What can we really count on?
One of the most fundamental insights of spiritual practice is that despite all the safeguards civilization provides, the feelings of security we achieve through work, relationships and family, etc, we…
Tahiti’s top 5 stress management tips
Maybe it all began with the florid yet languid images of Paul Gauguin. But maybe it was the exotic tale of sailors in Mutiny on the Bountyrisking all for the romantic…
Phakchok Rinpoche: Overcoming our Ego and our Judgmental Mind
Phakchok Rinpoche explains how we can identify our ego by observing the process of our judgmental mind. He goes on to describe that through meditation and compassion we can learn…
Remembering Sisyphus: Everyday life is fuel for Spiritual Practice
In the great myth, Sisyphus is condemned by the gods, day in and out, to roll a large boulder up to the top of a steep mountain. When the stone…
Tsoknyi Rinpoche: Healing our Trauma and Stress
Theses days, it seems like nearly everyone is barely managing to cope with the stress of day-to-day life. In addition, we are often reacting to situations based on unhealed wounds…
Transcending our Addiction to a Busy Life
A busy life can be experienced as an addictive video game, comprising the twisty route from a morning coffee to the time we return home and close the door on…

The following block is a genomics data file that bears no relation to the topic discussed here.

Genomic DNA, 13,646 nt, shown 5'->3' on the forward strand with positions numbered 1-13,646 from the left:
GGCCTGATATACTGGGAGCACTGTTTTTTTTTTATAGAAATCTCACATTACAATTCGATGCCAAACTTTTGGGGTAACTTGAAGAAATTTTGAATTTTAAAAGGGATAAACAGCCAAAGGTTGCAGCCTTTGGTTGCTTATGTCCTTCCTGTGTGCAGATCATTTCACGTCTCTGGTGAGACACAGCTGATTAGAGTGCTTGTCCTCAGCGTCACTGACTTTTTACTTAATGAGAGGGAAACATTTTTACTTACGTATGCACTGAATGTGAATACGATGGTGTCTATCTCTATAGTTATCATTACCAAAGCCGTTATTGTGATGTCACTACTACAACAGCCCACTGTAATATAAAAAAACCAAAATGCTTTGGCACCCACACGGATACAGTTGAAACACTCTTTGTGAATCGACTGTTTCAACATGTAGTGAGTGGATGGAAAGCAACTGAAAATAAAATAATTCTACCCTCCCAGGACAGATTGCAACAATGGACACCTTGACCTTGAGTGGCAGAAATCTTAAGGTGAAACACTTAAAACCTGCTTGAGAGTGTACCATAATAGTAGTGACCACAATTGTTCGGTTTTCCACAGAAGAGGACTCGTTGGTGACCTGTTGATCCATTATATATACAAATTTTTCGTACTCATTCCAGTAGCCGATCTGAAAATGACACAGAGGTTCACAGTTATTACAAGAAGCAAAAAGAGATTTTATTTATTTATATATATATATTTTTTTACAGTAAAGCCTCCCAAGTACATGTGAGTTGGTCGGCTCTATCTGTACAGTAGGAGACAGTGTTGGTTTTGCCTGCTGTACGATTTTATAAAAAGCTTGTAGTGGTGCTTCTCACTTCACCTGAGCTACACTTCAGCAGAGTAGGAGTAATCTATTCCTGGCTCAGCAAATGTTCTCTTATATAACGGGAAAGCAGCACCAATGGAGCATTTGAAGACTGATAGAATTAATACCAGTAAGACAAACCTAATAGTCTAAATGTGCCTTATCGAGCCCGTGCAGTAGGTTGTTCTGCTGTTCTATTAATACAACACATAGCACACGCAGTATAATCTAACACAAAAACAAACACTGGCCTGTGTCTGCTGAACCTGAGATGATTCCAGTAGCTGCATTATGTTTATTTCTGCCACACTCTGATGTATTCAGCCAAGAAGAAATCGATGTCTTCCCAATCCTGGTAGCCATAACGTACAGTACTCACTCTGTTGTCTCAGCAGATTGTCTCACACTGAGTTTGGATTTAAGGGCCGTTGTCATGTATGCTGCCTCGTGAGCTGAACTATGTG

Sogyal Rinpoche - Awake 2013 in Sydney
Here is a full teaching from Sogyal Rinpoche on meditation and understanding the mind which he gave in Sydney at the end of March 2013.
Phakchok Rinpoche - Creating space in daily life
Sometimes it seems so difficult to meditate. We might try to sit, but our minds are all over the place; or perhaps we have too much pressure and stress in…
Sogyal Rinpoche - Who are we?
In this video, Sogyal Rinpoche suggests an alternative to the habitual self-identification with our thoughts and emotions. Normally, it is as if the thoughts about who we are or what…
Adam Engle - Creating a planetary awareness of fitnees for the mind
Adam Engle argues that most of the biggest problems in the world and for individuals are made by human beings. But recent developments in contemplative science are paving the way…
Adam Engle - Is enlightenment still relevant?
Adam Engle and Erric Solomon discuss whether the traditional goal of profound spiritual transformation, popularly referred to as enlightenment, has any role to play in the new emotional/mental fitness industry.
To give your sheep or cow a large, spacious meadow is the way to control him. If you want to attain perfect calmness in your zazen [meditation], you should not be bothered by the various images you find in your mind. Let them come, and let them go. Then they will be under control.
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Erric Solomon was born in Boston, USA and has been studying and practising Buddhism under the guidance of Sogyal Rinpoche since 1984. Under Rinpoche’s guidance Erric also studied under Tulku Urgyen Rinpoche, Chökyi Nyima Rinpoche and Tsikey Chokling Rinpoche in Nepal, and has received teachings from many of the most accomplished Tibetan teachers of the last 30 years.